A new report says an increased troop presence in eastern Burma has led to tens of thousands of people being displaced because of human rights abuses. Ron Corben reports from Bangkok.
The Thailand Burma Border Consortium says rights abuses by Burma's military along the eastern border with Thailand are growing worse. The group says Burma refuses to give aid groups access to the region.
The Bangkok consortium is an alliance of 11 aid and advocacy organizations from nine countries that provide aid to displaced Burmese, particularly along the border with Thailand.
The report says in the past year more than 66,000 people were forced out of their homes in northern Karen state, where the government is fighting insurgents from ethnic minority groups.
A consortium director, Sally Thompson, says the humanitarian situation in the area has worsened.
"We have to say it is an ongoing deterioration in Burma and what the report highlights is that the violations of humanitarian and human rights law in the conflict areas of eastern Burma as systematic as ever and ongoing," said Thompson.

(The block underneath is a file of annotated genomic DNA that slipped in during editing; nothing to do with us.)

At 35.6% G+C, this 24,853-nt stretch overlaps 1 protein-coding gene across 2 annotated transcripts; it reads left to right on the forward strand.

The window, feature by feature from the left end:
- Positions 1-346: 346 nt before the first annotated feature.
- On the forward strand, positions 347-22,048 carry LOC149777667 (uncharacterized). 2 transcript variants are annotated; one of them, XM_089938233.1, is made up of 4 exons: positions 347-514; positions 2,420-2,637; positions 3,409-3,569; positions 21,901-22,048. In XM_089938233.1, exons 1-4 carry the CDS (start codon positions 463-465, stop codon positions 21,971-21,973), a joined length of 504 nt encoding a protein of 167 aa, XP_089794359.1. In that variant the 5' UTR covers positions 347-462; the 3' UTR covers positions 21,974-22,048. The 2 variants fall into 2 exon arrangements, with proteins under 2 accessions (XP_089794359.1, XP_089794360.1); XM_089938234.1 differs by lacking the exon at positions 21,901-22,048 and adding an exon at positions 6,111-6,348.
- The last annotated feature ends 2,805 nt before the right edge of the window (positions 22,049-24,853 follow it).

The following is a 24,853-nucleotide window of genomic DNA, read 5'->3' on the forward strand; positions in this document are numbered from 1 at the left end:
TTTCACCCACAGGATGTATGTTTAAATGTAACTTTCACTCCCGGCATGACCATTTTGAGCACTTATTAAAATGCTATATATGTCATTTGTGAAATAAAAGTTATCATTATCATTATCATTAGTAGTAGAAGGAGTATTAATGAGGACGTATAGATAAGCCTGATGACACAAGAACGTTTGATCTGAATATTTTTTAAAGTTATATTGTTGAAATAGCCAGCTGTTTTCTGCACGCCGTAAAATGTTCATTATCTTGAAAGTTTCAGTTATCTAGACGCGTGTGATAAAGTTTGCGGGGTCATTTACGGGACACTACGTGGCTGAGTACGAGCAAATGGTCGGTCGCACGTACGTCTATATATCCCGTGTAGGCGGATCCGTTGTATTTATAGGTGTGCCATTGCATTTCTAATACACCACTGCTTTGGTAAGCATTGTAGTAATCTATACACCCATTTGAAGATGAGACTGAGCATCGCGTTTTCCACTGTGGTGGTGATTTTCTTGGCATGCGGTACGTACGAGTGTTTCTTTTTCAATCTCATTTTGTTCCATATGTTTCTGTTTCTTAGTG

Aid groups estimate there are more than half a million people displaced within Burma, most of them in Karen and Shan States.
Tens of thousands others live in refugee camps in Thailand, while thousands more work illegally around Southeast Asia.
The report says that increased economic activity and development in eastern Burma has meant the government has sent more troops there. That makes things worse for area residents.
The report says people are forced to work on development projects and to build army bases. Thompson says many are detained and abused.
"If people are suspected of a relationship with the resistance movement, with the insurgents, they are often brought in for questioning, they are interrogated, they are detained," added Thompson. "And if they are suspected of having a relationship it can go as far as torture leading to death in detention."
The release of the report comes as the United Nations Secretary General Ban Ki-moon, who is expected to visit Burma in December, this week expressed frustration over the lack of progress on political reforms.
Ban has warned he will cancel the trip unless he is confident it will achieve tangible results on reforms.
Burma's military government, in power since 1962, crushed protests led by Buddhist monks in September last year. At least 30 people died in the crackdown and hundreds were arrested.
Most Western governments have imposed economic sanctions on Burma, to push the government to ease political repression. But its neighbors, including India and China, continue to do business in Burma, where the government largely controls the economy.